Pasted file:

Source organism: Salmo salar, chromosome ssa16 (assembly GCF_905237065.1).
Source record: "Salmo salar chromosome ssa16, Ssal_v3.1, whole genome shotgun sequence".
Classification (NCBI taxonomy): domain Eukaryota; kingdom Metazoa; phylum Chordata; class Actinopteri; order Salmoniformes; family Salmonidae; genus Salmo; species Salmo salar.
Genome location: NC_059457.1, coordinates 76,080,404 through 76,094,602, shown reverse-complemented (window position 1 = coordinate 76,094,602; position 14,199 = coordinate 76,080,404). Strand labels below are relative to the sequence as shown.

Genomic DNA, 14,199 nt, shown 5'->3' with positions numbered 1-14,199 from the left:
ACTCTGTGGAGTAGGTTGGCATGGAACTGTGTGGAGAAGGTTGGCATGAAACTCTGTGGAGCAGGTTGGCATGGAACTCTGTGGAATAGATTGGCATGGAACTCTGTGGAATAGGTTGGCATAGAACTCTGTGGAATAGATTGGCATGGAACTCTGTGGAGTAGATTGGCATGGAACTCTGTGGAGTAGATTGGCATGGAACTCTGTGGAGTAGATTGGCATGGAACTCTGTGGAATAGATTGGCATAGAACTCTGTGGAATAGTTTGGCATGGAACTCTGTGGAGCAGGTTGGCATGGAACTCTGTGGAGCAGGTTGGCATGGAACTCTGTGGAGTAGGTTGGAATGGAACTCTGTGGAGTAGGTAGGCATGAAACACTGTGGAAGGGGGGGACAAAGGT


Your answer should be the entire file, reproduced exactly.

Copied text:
Source organism: Salmo salar, chromosome ssa16 (assembly GCF_905237065.1).
Source record: "Salmo salar chromosome ssa16, Ssal_v3.1, whole genome shotgun sequence".
Classification (NCBI taxonomy): domain Eukaryota; kingdom Metazoa; phylum Chordata; class Actinopteri; order Salmoniformes; family Salmonidae; genus Salmo; species Salmo salar.
Genome location: NC_059457.1, coordinates 76,080,404 through 76,094,602, shown reverse-complemented (window position 1 = coordinate 76,094,602; position 14,199 = coordinate 76,080,404). Strand labels below are relative to the sequence as shown.

Genomic DNA, 14,199 nt, shown 5'->3' with positions numbered 1-14,199 from the left:
ACTCTGTGGAGTAGGTTGGCATGGAACTGTGTGGAGAAGGTTGGCATGAAACTCTGTGGAGCAGGTTGGCATGGAACTCTGTGGAATAGATTGGCATGGAACTCTGTGGAATAGGTTGGCATAGAACTCTGTGGAATAGATTGGCATGGAACTCTGTGGAGTAGATTGGCATGGAACTCTGTGGAGTAGATTGGCATGGAACTCTGTGGAGTAGATTGGCATGGAACTCTGTGGAATAGATTGGCATAGAACTCTGTGGAATAGTTTGGCATGGAACTCTGTGGAGCAGGTTGGCATGGAACTCTGTGGAGCAGGTTGGCATGGAACTCTGTGGAGTAGGTTGGAATGGAACTCTGTGGAGTAGGTAGGCATGAAACACTGTGGAAGGGGGGGACAAAGGT